Suri: The book came about in an interesting and coincidental way. I had been working on– I was interested in conducting classical psychology style experiments, and I was working at Yahoo at the time. And typically these types of such experiments are done with undergraduates in a laboratory, but at Yahoo we didn’t have any undergraduates, and we didn’t have any laboratories, so necessity was the mother of all invention, and we, Duncan Watts and Winter Mason, we figured out how to put these experiments online and we used crowdsourcing sites like Mechanical Turk. For those who might not be familiar with these types of sites, it’s just a place where someone can put up a job and workers can come and do that job for pay. And what we did was the job was our experiment and workers were our subjects, and they could come and do them for pay. And I did that from about 2008 to until now, but if you fast forward to about 2012, I’d just joined Microsoft, and Mary had heard about some of my work. She was in Boston at the time and it was in New York at the time. She came down and she said, “Hey Sid I hear you do a lot of work in this space of crowdsourcing” and what’s now called the gig economy. And I said yeah. She said “Would you like to write an ethnography of the workers?”, and I said “Sure, let’s do it! What’s an ethnography?”
John Bailer: You may want to change the order of those questions.
Suri: And maybe I should have, but it all worked out in the end. And a little bit deeper reasoning was I thought to myself, Mary is an anthropologist and I am a Computer Scientist. We’re at almost the same place- she was in Boston and I was in New York- at the same time, interested in the same thing and I thought to myself when be that going to happen again?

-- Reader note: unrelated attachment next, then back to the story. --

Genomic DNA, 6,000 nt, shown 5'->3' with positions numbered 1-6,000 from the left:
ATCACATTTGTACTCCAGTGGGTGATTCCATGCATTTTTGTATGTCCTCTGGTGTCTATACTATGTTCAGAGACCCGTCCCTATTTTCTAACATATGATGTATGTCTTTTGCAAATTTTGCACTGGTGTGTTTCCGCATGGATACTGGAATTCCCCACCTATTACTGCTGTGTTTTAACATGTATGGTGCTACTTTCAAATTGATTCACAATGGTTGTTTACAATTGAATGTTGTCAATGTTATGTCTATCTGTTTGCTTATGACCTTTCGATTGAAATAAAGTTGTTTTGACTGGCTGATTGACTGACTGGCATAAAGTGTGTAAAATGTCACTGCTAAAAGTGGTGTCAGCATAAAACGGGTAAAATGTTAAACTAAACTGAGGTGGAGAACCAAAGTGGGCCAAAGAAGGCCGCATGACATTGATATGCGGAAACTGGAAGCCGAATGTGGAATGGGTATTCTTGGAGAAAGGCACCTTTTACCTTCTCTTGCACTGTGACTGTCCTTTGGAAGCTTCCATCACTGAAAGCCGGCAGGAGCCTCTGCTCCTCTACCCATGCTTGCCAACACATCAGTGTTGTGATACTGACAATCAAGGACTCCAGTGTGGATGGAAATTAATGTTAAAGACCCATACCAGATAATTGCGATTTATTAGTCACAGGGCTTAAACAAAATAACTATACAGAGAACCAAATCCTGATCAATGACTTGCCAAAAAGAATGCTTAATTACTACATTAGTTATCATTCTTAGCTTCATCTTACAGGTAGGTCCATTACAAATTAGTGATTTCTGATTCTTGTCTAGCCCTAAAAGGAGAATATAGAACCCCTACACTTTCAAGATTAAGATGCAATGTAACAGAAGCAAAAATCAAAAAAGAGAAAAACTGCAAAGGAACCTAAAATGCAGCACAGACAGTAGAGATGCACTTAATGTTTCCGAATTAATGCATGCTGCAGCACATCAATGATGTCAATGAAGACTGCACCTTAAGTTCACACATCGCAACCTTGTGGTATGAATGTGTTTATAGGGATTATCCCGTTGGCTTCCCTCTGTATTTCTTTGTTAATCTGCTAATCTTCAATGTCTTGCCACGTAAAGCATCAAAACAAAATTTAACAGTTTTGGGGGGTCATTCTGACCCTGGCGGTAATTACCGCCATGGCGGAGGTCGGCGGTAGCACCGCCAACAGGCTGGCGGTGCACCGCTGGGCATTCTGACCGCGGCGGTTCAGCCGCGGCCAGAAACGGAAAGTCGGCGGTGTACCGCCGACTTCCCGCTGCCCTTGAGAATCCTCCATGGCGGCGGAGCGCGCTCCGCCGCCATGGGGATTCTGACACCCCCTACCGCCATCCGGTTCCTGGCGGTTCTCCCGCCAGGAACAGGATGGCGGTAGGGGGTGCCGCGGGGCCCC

Suri: Let me jump on this and see where it leads.
Bailer: Can you describe an experiment or two that you did with this online reference?
Suri: Absolutely. So I’ll describe my favorite cocktail party experiment, and it’s the following, it’s about the simplest experiment that you could imagine. We told the workers to roll a six-sided die, and if you don’t have a six-sided die handy, we gave them a link to a website called random.org which would roll one for you. And we said whatever you roll, report the number and we’ll give you $0.25 times the number you roll. So now, I can’t tell if you John, rolled a six or not, I can’t tell if you’re lying or not, but I know that if I get about a few hundred rolls, I know the general amount of lying in the population.